The car landed itself back at P&P Performance, and after some long, hard thinking about the next course of action, Thea decided to have a single 98mm turbocharged setup installed with a 5.4-liter engine built by John Mihovetz of Accufab. Knowing that the Cobra was going to be a beast on the drag strip, Scott Patten upgraded the cage to a 25.3, and a Motec EFI system was installed as well.

“I think I starved for two years,” Thea said, referring to the saving needed to fund the twin Precision 82mm turbochargers, which is a combination that Thea describes as being, “So much fun!”

 

A long list of people contributed to the success of Thea’s build. She gives kudos to Scott Patten from P&P Performance, John Mihovetz from Accufab, Dave Klaput from Proformance Racing Transmissions, Lane from PTC, Dennis MacPherson from DMC Racing, Kevin Billinger from Peterson Fluid Systems, and Shane Tecklenburg.

Now the good stuff. No expenses were spared while building the Cobra’s lethal powerplant. The Mustang is powered by a 330 cubic- inch engine, which was built by Accufab. It contains a Bryant crankshaft, with all machine work done by John Mihovetz. A Dailey billet oil pan is paired with a Dailey oil pump, and a dry-sump tank by Peterson Fluid System. John at Accufab massaged the aluminum Ford GT Supercar heads as well. A Waterman fuel pump and an Aeromotive regulator make sure the beastly combination is well fed, and a Hogan intake manifold tops the powerplant, combined with an Accufab throttle body.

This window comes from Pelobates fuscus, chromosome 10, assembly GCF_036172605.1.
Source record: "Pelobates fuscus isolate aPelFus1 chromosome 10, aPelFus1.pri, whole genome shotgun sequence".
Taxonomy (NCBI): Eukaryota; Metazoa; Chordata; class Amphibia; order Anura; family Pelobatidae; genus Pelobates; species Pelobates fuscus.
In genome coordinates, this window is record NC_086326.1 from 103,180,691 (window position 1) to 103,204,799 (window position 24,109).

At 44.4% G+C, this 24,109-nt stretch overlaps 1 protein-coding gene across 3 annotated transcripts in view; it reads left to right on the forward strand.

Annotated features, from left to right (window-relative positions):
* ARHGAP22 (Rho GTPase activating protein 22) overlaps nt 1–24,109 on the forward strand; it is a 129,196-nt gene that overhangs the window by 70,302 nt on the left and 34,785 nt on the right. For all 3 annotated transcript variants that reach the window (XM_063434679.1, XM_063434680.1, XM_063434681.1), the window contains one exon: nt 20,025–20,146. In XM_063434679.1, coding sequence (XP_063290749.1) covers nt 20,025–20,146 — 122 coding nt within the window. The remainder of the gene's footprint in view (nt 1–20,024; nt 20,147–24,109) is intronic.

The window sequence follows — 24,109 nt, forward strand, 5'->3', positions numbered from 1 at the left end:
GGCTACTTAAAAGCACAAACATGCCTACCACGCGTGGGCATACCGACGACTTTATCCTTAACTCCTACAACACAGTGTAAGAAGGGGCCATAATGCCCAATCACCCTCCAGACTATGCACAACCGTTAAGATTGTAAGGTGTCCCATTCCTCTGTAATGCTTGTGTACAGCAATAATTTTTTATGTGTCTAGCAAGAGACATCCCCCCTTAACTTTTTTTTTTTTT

A M&W ignition box operates with Motec coils, MSD wires, and Autolite plugs. The aforementioned Precision turbochargers were installed with a Chiseled Performance intercooler, while the Performance Racing Turbo 400 transmission was built by Proformance Racing Transmissions in Woodstock, Illinois. A Precision shifter allows Thea to bang gears consistently, and a bolt together converter from Performance Torque Converters was chosen to complete the combo. Custom headers were built by P&P Performance to work seamlessly with the combination, and Scott Patten tuned the Cobra as well.

Supporting Cast

When it comes to suspension, the Cobra has it covered. Menscer Motorsports front shocks and struts reside in the front, while Santhuff shocks handle the rear. The Cobra features manual steering with no front sway bar. A 9-inch rear includes Mark Williams axles and spool. DMC Racing rear control arms and a DMC Wicked Lite housing work with a Mark Williams anti roll bar. While the Cobra retains its beautiful stock Sonic Blue hue, Thea chose Weld Alumastar wheels, and wrapped them in Mickey Thompson Pro drag radials (275) in the rear. Aerospace Components brakes bring the Cobra safely to a stop at the top end.